Sunday, August 14, 2011

Training vs. Understanding: Canter to Walk

The canter to walk has not happened yet, but it is in there.  I can feel Harley working it out.  On our first attempts, I used a very strong, extended half halt to convey to him that we were not just transitioning to trot.  I also wanted to influence his hind legs to stay on the ground a little longer, so he could lower his front end into walk.  I like the "landing an airplane" analogy for this transition.  The nose touches down last.

I really try not to work on the same things every time we ride.  The basics (rhythm, straightness, forwardness, relaxation, suppleness, connection, contact, softness...) are everpresent, but repeating the same exercises in the same ways ride after ride is a drag.  I want to keep my horse interested, so I try to keep things interesting. Sometimes this also means going for a trail ride, groundwork, or jumping instead of "dressage-ing".

So I waited a couple rides before returning to the canter to walk.  This time I did not use strong aids.  Instead, I used my voice "aanndd wwaallkk" and tried to still my seat dramatically from the swing of the canter.

Does my horse understand what we are trying to do?

I do not think that horses understand "goals" as humans do, but they definitely understand "intent" and "having a job".  With each repetition, I was trying to ascertain if Harley new what his job was in this exercise, even though he was not yet able to complete the request.  As a rider, I feel that this is a very important challenge.  I do not want my horse to rely on me to place his balance and his feet all the time; I want him to have some autonomy.  Ultimately, I would like to communicate to him that I would like to walk and he should take care of his body.  This is an ideal which we will slowly work towards, gradually shaving off levels of support.  Like any ideal, the reality may always fall short, but hopefully this reality will be moving toward lightness.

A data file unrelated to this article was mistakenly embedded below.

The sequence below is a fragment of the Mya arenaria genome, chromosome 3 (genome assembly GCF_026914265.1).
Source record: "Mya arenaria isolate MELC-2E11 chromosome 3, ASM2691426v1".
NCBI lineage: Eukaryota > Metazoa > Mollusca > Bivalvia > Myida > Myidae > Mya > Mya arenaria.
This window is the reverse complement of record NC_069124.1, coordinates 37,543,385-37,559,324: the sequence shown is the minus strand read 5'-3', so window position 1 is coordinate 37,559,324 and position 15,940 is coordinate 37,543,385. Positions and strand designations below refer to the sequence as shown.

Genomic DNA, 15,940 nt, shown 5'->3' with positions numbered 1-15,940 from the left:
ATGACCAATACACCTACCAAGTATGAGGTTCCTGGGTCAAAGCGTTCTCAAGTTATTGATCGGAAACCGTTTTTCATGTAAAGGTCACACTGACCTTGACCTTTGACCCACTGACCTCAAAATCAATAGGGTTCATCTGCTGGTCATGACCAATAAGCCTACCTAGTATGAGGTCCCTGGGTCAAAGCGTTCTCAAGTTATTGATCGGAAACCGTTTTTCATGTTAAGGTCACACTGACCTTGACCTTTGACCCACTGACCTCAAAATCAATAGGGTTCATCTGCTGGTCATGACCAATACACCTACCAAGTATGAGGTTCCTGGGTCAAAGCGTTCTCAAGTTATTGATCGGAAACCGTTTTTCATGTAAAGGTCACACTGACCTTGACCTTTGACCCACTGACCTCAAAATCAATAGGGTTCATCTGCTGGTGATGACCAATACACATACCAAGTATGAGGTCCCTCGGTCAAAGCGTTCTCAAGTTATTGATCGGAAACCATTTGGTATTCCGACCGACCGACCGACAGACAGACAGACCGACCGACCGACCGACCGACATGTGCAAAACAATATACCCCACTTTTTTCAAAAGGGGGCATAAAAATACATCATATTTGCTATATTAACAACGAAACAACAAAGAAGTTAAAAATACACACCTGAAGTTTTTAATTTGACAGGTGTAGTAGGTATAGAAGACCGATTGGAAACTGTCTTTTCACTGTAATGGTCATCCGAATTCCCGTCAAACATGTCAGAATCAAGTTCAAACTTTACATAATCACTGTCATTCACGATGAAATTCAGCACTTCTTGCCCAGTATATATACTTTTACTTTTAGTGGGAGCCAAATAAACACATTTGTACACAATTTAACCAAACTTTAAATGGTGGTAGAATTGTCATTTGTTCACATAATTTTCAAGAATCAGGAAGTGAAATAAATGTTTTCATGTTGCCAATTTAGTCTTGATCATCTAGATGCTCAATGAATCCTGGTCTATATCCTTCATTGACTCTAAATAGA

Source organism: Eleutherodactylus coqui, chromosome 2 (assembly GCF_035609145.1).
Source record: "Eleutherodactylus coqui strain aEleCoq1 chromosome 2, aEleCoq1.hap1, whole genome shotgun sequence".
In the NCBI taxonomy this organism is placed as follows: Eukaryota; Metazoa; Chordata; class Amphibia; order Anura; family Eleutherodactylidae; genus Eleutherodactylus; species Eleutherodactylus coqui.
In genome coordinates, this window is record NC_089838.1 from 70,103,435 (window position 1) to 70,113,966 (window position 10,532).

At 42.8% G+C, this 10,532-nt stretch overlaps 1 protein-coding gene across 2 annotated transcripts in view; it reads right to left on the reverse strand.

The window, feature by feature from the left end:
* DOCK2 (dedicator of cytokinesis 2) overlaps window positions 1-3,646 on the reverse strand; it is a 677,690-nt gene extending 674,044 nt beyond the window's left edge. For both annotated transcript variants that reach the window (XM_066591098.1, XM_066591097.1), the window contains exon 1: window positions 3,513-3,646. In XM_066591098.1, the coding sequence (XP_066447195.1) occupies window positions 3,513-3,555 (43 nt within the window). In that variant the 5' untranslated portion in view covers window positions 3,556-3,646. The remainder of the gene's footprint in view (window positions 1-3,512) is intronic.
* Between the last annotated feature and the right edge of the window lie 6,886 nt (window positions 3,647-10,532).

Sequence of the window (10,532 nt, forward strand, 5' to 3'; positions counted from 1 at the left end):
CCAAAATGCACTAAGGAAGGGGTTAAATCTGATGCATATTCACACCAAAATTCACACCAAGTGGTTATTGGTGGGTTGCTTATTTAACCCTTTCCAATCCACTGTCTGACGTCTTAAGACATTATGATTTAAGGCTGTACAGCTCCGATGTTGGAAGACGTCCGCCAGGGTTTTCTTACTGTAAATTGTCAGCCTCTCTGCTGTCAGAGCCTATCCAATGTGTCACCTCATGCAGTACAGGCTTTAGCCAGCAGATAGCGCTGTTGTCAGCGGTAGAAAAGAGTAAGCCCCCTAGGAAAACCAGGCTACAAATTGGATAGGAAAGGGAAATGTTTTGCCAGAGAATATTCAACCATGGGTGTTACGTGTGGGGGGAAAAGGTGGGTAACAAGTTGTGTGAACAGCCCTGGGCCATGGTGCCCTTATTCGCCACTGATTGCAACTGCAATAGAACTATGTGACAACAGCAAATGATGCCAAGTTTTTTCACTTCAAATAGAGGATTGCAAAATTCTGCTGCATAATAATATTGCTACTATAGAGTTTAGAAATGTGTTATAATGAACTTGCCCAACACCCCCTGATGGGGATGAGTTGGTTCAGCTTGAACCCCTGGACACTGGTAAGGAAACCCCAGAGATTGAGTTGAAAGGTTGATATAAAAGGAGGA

June 2011: Balancing nicely in canter left.

I think I can answer the above question in the affirmative, with some supporting reasons:

  1. Harley felt in the zone.  He was focused and seemed to be cantering with deliberate strides.  He felt thoughtful.
  2. Harley was listening and responding to my seat before the reins.  The reins supported him, but I allowed him to trot between the canter and walk as much as he needed to balance himself.  I judged how much was too much support by monitoring his frame and his softness.  If he tightened or hollowed I was using too much rein or my timing was not in sync with his hing legs.  This would also cause him to worry and lose focus, so I erred on the side of too little.
  3. The trot after the canter was very small, like a jog.  Then he would walk or halt.
  4. The number of jog steps decreased with practice, but did not go below five.
  5. The walk to canter transitions felt easy.
Harley got lots of praise for every try.  I know that the quality of the transition will be better if I wait for him to learn the coordination necessary to walk from the canter.  

I left room for him to error, 
because he would need the same room to succeed.

June 2011: Canter right is his autopilot lead.

In the meantime, Harley's canter to trot has vastly improved.  I have felt him gather himself in a ball before the transition.  This is very new.  The resulting trot was nicely balanced and he was light in the bridle, which is a significant accomplishment for my horse.  Attempting a transition in a new way, makes the old way easier.